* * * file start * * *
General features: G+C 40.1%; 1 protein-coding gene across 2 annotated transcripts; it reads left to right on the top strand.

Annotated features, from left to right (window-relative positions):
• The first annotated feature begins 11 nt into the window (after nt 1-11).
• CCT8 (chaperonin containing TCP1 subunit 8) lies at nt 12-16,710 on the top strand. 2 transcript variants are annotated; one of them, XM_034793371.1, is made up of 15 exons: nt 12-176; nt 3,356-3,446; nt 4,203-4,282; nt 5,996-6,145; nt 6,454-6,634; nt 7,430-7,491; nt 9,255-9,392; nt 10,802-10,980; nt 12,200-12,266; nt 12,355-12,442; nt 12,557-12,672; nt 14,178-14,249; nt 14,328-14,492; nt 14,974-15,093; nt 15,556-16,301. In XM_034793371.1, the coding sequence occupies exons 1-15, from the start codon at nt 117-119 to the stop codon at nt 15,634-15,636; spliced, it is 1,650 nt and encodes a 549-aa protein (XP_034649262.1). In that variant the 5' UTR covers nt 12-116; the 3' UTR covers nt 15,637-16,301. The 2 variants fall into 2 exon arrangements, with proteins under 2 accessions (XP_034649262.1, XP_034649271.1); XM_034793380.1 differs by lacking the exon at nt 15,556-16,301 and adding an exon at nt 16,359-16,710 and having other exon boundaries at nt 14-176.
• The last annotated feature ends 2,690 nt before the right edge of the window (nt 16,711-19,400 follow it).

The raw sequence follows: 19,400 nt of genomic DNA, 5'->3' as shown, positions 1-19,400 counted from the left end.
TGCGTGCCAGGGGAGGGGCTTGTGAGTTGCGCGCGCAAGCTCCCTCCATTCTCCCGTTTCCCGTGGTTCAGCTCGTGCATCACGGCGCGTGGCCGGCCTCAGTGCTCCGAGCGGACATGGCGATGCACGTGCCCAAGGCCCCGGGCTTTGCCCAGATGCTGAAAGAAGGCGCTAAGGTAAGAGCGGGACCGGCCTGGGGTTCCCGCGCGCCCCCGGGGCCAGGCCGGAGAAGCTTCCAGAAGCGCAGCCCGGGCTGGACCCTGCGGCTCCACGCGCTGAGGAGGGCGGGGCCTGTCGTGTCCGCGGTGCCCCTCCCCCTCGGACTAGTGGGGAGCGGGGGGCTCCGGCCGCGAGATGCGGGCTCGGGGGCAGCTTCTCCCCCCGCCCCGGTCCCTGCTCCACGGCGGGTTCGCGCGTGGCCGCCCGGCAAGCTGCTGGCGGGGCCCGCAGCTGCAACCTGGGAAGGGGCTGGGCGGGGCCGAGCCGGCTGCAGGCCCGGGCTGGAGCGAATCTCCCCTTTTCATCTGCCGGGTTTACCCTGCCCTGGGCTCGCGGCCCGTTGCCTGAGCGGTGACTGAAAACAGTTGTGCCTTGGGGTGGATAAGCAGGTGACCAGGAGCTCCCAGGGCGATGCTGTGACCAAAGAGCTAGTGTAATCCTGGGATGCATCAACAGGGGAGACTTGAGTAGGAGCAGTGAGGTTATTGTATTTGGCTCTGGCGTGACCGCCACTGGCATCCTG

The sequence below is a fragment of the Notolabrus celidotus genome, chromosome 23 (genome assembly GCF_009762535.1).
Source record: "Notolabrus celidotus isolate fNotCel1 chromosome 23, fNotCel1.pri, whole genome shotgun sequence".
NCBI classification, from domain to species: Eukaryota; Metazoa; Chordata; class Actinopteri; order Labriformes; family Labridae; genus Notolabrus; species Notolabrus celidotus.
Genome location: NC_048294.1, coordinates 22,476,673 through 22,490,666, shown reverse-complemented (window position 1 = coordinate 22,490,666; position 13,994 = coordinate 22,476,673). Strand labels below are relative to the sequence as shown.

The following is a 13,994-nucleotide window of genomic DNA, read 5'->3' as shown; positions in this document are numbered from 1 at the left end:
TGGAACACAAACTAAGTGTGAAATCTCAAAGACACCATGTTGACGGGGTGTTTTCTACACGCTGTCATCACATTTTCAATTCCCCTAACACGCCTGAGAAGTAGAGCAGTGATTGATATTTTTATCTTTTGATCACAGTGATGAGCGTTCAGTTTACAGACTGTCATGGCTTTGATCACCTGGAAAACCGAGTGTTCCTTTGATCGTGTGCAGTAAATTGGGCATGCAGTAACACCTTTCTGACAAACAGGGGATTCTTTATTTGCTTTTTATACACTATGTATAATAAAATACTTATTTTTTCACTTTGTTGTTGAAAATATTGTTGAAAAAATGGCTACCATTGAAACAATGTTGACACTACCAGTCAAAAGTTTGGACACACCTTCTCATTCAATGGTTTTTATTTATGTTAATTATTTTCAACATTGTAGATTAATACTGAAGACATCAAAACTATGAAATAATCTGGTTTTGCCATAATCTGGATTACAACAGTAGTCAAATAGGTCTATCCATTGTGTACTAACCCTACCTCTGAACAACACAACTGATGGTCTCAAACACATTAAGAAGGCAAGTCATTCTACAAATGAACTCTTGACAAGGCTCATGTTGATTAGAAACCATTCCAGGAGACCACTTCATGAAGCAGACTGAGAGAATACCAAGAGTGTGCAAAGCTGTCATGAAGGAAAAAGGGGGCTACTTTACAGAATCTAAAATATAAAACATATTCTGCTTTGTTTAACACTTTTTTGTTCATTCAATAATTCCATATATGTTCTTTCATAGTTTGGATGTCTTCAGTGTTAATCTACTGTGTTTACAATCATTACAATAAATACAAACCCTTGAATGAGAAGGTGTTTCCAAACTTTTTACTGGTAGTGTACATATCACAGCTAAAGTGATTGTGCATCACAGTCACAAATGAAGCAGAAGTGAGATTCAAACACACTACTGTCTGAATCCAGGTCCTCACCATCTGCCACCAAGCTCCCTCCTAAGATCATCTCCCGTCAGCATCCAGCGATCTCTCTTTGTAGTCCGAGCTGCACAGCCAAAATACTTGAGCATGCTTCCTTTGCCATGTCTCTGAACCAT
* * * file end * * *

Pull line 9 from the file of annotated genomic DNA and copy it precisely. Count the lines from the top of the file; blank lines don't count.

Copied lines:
Source record: "Notolabrus celidotus isolate fNotCel1 chromosome 23, fNotCel1.pri, whole genome shotgun sequence".